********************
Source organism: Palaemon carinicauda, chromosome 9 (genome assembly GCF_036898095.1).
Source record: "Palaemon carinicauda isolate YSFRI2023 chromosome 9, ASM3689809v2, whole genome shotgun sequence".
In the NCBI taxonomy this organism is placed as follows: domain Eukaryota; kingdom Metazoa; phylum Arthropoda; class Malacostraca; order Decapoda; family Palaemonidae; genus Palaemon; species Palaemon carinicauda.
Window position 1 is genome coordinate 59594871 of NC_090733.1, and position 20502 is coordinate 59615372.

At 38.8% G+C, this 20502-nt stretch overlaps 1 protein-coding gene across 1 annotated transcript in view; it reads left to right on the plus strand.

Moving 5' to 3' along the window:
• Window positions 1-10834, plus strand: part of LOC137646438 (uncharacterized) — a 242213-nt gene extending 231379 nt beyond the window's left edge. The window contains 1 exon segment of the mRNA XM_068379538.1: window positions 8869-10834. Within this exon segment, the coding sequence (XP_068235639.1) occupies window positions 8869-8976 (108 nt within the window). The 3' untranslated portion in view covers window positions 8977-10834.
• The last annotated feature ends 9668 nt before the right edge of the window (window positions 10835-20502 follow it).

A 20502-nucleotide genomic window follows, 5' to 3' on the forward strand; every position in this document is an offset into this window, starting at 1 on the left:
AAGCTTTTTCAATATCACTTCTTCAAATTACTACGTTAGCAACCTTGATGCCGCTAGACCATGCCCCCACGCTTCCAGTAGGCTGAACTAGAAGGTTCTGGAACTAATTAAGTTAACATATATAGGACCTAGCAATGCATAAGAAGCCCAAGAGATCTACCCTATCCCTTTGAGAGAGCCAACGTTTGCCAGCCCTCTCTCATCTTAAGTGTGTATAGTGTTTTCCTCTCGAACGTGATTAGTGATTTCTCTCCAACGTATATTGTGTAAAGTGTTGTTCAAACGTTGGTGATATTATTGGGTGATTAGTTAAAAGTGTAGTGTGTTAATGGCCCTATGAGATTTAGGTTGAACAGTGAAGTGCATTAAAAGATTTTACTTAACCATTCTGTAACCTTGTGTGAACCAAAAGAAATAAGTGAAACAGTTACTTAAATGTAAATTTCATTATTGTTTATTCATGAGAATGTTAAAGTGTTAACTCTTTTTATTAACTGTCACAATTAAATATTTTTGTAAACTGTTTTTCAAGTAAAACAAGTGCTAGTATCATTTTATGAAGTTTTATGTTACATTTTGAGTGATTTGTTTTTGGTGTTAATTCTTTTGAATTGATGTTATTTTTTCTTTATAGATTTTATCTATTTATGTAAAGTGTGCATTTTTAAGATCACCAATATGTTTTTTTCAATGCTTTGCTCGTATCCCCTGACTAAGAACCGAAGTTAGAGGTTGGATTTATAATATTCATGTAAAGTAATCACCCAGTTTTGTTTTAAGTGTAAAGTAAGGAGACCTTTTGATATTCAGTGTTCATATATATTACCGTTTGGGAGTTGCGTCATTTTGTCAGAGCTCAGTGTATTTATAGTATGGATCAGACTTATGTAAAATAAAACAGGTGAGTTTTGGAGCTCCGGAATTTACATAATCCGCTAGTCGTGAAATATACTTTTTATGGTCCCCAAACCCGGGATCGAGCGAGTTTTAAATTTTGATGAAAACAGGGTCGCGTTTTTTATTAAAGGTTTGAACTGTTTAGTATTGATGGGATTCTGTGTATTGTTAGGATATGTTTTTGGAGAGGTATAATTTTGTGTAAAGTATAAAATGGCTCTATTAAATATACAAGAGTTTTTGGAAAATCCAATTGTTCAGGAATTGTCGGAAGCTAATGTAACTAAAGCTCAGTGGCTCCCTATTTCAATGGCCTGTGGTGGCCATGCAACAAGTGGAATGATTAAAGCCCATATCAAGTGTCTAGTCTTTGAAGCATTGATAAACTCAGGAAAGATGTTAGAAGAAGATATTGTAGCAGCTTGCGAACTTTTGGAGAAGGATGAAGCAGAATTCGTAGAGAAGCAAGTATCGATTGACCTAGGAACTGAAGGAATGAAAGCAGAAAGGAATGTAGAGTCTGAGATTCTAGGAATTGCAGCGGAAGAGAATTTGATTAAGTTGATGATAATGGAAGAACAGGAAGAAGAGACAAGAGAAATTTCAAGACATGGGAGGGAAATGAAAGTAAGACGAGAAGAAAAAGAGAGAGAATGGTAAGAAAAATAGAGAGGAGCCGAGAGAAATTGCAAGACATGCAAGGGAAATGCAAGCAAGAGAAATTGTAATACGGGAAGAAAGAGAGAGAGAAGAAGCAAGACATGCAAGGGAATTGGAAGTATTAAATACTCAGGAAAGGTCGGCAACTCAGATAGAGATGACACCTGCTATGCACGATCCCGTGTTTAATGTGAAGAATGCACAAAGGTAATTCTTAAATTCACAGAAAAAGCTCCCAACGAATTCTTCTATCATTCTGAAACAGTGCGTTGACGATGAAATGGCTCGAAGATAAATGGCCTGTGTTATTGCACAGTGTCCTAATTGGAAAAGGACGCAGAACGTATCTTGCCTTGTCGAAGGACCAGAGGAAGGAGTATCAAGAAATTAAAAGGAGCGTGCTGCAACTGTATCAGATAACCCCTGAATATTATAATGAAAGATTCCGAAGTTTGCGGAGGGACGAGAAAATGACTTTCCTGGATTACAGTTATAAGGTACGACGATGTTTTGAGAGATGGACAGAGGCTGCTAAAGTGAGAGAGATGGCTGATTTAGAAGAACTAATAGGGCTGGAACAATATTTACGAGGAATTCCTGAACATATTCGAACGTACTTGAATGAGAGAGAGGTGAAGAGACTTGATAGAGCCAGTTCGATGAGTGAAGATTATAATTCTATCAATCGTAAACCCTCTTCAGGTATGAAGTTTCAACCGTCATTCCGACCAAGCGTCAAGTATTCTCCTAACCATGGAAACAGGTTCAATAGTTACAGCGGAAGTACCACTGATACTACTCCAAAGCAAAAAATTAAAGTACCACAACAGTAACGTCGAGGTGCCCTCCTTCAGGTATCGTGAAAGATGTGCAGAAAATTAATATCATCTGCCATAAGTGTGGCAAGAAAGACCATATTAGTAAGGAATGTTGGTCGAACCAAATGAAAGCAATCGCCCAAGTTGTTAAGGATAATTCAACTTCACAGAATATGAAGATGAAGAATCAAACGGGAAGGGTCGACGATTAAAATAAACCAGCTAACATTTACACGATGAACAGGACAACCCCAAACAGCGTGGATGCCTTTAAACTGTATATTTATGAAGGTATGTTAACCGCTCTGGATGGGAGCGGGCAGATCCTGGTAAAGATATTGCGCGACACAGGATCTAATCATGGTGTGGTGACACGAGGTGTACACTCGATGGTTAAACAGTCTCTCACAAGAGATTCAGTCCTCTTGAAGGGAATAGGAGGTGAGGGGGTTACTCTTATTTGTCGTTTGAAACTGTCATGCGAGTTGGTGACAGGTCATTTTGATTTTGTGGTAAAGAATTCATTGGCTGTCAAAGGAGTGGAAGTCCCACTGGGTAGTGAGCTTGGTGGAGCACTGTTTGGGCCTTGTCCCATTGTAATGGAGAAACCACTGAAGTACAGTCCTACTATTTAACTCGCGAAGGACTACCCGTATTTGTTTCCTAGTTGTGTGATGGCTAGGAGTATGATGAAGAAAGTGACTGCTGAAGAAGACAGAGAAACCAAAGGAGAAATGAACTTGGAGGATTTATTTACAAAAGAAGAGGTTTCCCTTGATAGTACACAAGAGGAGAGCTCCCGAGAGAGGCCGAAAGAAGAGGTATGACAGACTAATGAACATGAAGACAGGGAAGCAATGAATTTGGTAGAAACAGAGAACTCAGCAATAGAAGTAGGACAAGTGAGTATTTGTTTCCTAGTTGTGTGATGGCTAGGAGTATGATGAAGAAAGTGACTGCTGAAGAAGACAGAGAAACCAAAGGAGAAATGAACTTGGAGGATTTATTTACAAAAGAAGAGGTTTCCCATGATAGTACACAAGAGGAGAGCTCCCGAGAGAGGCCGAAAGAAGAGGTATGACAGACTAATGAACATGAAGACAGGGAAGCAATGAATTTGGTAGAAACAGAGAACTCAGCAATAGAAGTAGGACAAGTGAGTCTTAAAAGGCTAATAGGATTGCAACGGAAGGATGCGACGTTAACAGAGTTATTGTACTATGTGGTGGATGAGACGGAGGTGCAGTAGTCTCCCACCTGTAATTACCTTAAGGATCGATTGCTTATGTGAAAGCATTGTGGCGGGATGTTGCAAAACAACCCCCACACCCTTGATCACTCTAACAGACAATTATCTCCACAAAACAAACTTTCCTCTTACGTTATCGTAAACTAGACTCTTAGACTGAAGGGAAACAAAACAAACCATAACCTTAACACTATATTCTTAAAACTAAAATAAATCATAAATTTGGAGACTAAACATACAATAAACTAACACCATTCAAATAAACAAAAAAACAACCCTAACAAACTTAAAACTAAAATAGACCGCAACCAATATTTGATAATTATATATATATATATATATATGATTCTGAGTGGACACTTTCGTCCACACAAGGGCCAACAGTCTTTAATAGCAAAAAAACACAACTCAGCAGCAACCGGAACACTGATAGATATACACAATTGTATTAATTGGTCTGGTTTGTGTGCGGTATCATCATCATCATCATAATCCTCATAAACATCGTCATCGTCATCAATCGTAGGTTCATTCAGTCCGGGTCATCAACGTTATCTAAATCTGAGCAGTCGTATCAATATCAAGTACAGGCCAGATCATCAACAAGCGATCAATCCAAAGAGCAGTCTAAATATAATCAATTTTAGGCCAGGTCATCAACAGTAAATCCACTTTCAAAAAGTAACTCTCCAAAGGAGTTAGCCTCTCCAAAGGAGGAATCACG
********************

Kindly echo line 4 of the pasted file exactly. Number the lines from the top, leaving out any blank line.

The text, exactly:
Window position 1 is genome coordinate 59594871 of NC_090733.1, and position 20502 is coordinate 59615372.